If you’re wracked with anxiety, never having enough time and constantly juggling too many plates, self-care might not just involve a hot bath, a visit to the spa, or a coffee with friends now and again — it might be that you need to spend some time re-evaluating your lifestyle, your work life balance. Self-care here might be a journalling session or creating a vision board about how you could redesign your life to better suit your needs.


The trouble with self-care is that it can often be a sticking plaster — providing just a temporary relief. There’s nothing wrong with a crux now and again — we all just need to get by sometimes.

And as Donna quite rightfully tells Tom in Parks & Recreation, we alllllll need a Treat Yo’Self Day.

(Image credit: Parks & Rec / Universal Media Studios (UMS))

But the issue comes when we are oblivious to, or denying the underlying problem, and so any treatment we reward ourselves with is superficial. It does very little to address the problem or make sure that the basic need is met.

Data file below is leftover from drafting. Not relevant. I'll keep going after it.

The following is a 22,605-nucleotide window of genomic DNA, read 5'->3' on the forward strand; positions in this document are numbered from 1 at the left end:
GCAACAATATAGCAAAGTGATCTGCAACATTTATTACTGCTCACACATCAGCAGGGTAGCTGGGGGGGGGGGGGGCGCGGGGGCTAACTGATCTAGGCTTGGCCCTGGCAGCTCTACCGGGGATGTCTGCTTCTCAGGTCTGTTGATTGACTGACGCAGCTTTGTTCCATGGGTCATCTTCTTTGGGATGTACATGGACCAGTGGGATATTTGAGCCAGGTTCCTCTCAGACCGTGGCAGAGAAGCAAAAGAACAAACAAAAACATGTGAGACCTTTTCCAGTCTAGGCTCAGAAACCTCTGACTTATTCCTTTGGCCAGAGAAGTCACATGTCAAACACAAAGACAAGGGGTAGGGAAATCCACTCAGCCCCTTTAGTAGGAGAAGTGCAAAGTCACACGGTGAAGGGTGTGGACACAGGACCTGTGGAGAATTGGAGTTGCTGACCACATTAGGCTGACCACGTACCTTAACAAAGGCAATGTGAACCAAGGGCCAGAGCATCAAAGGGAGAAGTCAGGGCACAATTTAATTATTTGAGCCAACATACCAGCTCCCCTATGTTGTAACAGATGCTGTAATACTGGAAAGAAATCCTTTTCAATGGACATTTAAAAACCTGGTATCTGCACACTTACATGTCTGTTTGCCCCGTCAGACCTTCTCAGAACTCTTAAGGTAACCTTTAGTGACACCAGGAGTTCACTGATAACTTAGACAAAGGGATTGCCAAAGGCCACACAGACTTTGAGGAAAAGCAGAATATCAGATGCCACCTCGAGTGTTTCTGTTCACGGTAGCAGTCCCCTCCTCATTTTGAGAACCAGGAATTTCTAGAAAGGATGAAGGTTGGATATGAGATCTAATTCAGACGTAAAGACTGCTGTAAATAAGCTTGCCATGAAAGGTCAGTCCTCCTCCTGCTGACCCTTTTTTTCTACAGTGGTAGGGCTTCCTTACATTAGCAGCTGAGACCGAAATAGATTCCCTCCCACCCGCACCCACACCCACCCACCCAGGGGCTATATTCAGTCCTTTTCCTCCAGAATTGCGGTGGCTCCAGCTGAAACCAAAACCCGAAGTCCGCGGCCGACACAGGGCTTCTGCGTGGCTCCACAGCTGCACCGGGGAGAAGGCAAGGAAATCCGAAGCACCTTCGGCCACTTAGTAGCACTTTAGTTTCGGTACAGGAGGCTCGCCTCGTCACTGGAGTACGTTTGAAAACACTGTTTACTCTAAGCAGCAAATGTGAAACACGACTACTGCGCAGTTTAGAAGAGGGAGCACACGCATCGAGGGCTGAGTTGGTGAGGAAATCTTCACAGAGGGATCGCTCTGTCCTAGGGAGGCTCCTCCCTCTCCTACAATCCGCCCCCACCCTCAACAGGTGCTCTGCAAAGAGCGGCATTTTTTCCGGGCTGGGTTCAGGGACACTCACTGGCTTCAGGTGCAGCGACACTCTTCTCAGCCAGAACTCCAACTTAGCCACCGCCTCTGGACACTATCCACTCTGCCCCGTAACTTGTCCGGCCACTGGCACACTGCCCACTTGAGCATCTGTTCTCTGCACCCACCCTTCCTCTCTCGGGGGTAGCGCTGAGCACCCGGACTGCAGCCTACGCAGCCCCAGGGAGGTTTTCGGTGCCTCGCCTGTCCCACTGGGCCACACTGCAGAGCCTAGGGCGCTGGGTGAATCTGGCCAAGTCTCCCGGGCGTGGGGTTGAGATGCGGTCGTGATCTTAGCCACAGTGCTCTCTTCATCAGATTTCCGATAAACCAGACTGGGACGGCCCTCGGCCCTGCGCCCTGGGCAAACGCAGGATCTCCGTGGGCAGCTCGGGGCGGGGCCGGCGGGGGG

Ultimately, I do believe that self-care in any form is a good thing. A necessary thing.

But sometimes it’s about doing the tough stuff — the stuff we need most, and doing it with compassion.

Here are 5 great examples of “real” self-care that are actually pretty challenging.

  1. Creating (and maintaining) healthy boundaries — saying no when you want to.

These are just a handful of examples — and these practices aren’t by any means easy. But if we ignore them, or don’t apply them — it’s easy to see why we end up so damn stressed and looking for the easy option to unwind.

It isn’t always easy though to take responsibility for all aspects of your self, and then to maintain and nurture them.

It does take practice, it does take effort, and it can take some pushing back in order to achieve or implement it — either from yourself or from others.

That’s why it can be hard — but it isn’t selfish.

It’s necessary.

Real self-care is not selfish. It’s necessary for a happy, healthful life.

Alex Turner

Written by

Founder, feminist, entrepreneur, coffee + self care